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Stockholm academic's death sentence in Iran 'definitive': lawyer

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Stockholm academic's death sentence in Iran 'definitive': lawyer
A protest calling for Djalali's release in Stockholm. Photo: Hossein Salmanzadeh/TT
08:00 CET+01:00
Attempts to convince Iranian courts to review the death sentence given to an academic convicted of spying for Israel have failed, according to the man's lawyer, who says the sentence is now "definitive".

Iranian emergency specialist Ahmadreza Djalali, who is a resident in Sweden, was arrested during a trip to the Islamic republic in April 2016. He was found guilty in October 2017 of passing information about Iranian nuclear scientists to Israel's Mossad intelligence agency.

The sentence was met with protests by Amnesty International, the UN and Sweden's Foreign Ministry. An initial appeal was rejected in December, and his lawyer now says a further request to have the sentence overturned has been denied.

"This time the sentence is definitive. It has been confirmed that the death penalty can be carried out, and it can happen at any time," Djalali's lawyer Zouhaier Chihaoui told Le Soir, condemning the legal process in Iran as unjust.

READ ALSO: Request lodged to review Stockholm academic's death sentence in review

The Swedish branch of Amnesty International said it has not received information about the death sentence being confirmed.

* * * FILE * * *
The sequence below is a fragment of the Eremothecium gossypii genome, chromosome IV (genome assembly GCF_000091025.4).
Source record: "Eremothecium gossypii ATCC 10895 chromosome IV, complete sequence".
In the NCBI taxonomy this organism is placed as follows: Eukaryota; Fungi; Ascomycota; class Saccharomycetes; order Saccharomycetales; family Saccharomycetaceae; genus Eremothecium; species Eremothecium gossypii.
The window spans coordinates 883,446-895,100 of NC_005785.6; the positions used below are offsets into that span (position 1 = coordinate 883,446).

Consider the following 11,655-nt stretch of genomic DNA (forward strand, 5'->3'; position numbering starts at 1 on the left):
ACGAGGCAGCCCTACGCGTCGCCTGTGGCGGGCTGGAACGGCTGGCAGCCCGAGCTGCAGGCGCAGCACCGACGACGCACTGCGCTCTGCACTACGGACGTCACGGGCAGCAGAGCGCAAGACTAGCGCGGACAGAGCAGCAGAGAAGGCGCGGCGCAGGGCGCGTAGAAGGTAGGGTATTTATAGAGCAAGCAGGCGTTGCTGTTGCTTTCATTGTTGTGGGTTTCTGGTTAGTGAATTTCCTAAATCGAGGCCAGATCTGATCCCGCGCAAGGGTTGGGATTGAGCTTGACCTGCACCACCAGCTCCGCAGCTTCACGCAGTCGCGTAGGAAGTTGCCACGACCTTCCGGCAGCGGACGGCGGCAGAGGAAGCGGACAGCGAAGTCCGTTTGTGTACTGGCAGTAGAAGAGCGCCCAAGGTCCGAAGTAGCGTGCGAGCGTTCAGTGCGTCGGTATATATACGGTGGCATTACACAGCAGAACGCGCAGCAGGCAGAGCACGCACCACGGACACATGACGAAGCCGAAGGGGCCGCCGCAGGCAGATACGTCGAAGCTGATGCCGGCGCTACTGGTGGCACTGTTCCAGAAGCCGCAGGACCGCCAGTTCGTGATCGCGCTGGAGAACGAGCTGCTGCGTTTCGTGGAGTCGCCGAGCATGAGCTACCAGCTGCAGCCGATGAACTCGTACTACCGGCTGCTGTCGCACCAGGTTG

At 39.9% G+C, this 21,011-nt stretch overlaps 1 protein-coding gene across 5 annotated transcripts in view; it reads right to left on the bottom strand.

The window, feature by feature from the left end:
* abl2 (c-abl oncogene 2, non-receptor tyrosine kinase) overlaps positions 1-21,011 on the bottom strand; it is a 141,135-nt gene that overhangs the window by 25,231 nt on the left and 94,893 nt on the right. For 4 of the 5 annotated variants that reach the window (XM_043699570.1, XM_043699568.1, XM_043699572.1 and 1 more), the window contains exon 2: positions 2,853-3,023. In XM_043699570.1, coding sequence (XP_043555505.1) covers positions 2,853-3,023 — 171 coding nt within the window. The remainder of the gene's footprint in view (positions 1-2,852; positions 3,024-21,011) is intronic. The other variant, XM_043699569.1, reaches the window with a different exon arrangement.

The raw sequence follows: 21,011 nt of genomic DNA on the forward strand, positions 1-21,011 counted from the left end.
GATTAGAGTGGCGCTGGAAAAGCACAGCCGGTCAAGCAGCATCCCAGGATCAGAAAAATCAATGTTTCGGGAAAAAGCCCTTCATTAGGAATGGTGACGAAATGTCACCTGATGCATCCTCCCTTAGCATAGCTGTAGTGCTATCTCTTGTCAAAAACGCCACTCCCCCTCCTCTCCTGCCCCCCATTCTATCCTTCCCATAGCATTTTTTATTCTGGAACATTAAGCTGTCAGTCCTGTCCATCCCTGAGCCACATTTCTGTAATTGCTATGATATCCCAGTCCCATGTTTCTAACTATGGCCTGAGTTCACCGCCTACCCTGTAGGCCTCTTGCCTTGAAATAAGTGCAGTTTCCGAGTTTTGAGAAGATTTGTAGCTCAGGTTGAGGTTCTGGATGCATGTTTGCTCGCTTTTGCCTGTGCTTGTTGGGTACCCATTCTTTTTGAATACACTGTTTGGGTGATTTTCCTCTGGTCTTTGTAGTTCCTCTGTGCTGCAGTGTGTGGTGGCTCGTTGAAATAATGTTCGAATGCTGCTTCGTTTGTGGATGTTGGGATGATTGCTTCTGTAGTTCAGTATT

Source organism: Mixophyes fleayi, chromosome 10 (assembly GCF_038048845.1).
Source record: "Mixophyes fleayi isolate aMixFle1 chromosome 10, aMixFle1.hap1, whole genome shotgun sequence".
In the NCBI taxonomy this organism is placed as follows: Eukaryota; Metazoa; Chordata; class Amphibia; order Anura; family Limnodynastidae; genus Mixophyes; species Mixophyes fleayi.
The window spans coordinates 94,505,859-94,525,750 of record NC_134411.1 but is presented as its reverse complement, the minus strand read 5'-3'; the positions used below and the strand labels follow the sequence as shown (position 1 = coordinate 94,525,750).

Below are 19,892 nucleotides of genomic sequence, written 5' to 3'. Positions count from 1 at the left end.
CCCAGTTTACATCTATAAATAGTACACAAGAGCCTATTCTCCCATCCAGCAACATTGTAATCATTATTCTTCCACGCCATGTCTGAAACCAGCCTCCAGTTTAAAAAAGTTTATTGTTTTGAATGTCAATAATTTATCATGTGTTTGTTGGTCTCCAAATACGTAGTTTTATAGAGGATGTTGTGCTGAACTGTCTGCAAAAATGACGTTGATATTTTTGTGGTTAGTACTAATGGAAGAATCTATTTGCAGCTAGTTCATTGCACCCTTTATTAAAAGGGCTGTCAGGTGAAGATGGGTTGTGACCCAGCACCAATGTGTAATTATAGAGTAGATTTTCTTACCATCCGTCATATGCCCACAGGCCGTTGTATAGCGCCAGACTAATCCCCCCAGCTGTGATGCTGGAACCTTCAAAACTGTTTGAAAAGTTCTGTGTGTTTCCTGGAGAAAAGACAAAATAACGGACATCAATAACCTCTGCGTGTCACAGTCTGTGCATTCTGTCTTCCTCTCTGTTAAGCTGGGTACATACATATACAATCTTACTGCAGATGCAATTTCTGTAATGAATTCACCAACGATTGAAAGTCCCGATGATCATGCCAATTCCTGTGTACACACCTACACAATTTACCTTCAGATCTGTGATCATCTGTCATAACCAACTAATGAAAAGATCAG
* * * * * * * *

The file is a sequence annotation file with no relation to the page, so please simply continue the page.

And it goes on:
"But we heard from Djalali's wife on Friday that a decision would probably be announced tomorrow (Monday), and the lawyer wasn't optimistic. This is in line with that," Maja Åberg from Amnesty told news agency TT.

Amnesty had hoped the judgment against Djalali would be overruled, she said. The Swedish Foreign Ministry said it too had not received any information about the court's decision.

Last week a further person was sentenced to six years in prison for spying in Iran, having allegedly sold information about the country's nuclear energy program to the US and EU, according to the Iranian legal authority.

Prosecutor Abbas Jafari Dolotabadi claims the person met US and EU agents on nine occasions and gave them information “about sanctions and nuclear matters” in exchange for money.

READ ALSO: Amnesty condemns Iran death sentence for Swedish resident

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